Allows the cmdlet to remove items that cannot otherwise be changed, such as hidden or read-only files or read-only aliases or variables. The cmdlet cannot remove constant aliases or variables. Implementation varies from provider to provider. For more information, see about_Providers. Even using the Force parameter, the cmdlet cannot override security restrictions.

Type: SwitchParameter
Parameter Sets: (All)
Aliases: 

Required: False
Position: Named
Default value: False
Accept pipeline input: False
Accept wildcard characters: False

-Include

Deletes only the specified items. The value of this parameter qualifies the Path parameter. Enter a path element or pattern, such as "*.txt". Wildcards are permitted.

Type: String[]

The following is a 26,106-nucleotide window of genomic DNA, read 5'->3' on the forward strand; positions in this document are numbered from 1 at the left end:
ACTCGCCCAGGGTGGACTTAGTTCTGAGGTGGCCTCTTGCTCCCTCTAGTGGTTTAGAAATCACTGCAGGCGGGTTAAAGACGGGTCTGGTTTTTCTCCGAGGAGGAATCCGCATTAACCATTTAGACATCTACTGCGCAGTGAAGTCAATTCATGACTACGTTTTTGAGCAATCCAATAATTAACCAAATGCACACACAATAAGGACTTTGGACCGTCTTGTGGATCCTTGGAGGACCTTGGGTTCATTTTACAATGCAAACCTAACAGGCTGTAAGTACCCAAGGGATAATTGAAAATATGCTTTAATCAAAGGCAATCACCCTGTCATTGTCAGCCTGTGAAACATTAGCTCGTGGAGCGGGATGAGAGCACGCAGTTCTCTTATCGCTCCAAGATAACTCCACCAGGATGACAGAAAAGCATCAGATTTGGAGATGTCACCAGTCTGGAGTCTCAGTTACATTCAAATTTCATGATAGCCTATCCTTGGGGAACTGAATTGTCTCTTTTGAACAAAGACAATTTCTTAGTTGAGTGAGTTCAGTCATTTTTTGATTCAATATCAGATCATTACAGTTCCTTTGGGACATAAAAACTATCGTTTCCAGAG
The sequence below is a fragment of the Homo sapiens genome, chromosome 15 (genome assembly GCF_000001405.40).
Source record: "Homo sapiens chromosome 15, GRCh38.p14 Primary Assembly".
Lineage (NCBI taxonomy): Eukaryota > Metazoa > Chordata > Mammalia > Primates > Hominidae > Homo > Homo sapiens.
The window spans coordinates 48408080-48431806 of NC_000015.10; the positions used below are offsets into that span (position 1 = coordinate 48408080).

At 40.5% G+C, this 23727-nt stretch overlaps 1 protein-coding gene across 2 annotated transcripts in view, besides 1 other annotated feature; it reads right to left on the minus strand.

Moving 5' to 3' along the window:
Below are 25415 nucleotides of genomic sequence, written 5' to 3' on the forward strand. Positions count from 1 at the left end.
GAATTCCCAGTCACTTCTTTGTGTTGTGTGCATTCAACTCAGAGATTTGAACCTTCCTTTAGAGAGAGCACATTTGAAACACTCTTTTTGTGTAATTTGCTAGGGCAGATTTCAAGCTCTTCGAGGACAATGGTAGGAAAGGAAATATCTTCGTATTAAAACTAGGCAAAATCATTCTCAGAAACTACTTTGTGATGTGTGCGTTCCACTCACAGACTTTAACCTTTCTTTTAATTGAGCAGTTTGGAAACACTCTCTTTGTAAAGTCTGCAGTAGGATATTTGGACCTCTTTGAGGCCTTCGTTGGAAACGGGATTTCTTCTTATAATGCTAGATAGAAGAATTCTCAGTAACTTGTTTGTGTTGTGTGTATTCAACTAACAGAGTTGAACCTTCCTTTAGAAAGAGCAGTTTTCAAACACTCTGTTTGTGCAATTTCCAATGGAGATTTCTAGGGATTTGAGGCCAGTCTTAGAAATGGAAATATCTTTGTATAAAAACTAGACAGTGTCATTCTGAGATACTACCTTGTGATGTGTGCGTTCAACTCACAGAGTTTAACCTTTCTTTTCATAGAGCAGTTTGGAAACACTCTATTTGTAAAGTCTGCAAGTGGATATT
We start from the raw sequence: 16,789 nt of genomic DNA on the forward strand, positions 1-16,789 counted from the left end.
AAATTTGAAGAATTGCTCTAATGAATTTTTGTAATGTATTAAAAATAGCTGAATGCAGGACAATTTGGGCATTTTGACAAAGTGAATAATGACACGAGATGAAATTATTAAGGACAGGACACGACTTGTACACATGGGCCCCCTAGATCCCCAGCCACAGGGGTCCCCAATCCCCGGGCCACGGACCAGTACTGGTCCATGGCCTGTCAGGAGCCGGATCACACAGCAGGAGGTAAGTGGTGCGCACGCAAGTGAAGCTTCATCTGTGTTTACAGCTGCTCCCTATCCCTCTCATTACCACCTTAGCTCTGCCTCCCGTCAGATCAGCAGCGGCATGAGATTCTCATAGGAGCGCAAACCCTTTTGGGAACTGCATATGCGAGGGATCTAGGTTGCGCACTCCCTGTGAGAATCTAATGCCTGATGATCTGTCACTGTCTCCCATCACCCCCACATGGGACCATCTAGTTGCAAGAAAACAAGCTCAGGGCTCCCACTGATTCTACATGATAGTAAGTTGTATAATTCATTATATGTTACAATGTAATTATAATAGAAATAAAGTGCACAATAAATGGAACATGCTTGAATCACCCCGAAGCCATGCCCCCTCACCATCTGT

Parameter Sets: (All)
Aliases: 

Required: False
Position: Named
Default value: None
Accept pipeline input: False
Accept wildcard characters: True

-LiteralPath

Specifies a path to the items being removed. Unlike Path, the value of LiteralPath is used exactly as it is typed. No characters are interpreted as wildcards. If the path includes escape characters, enclose it in single quotation marks. Single quotation marks tell Windows PowerShell not to interpret any characters as escape sequences.

Type: String[]
Parameter Sets: LiteralPath
Aliases: PSPath

Required: True
Position: Named
Default value: None
Accept pipeline input: True (ByPropertyName)
Accept wildcard characters: False

-Path

Specifies a path to the items being removed. Wildcards are permitted. The parameter name ("-Path") is optional.

Type: String[]
Parameter Sets: Path
Aliases: 

Required: True
Position: 1
Default value: None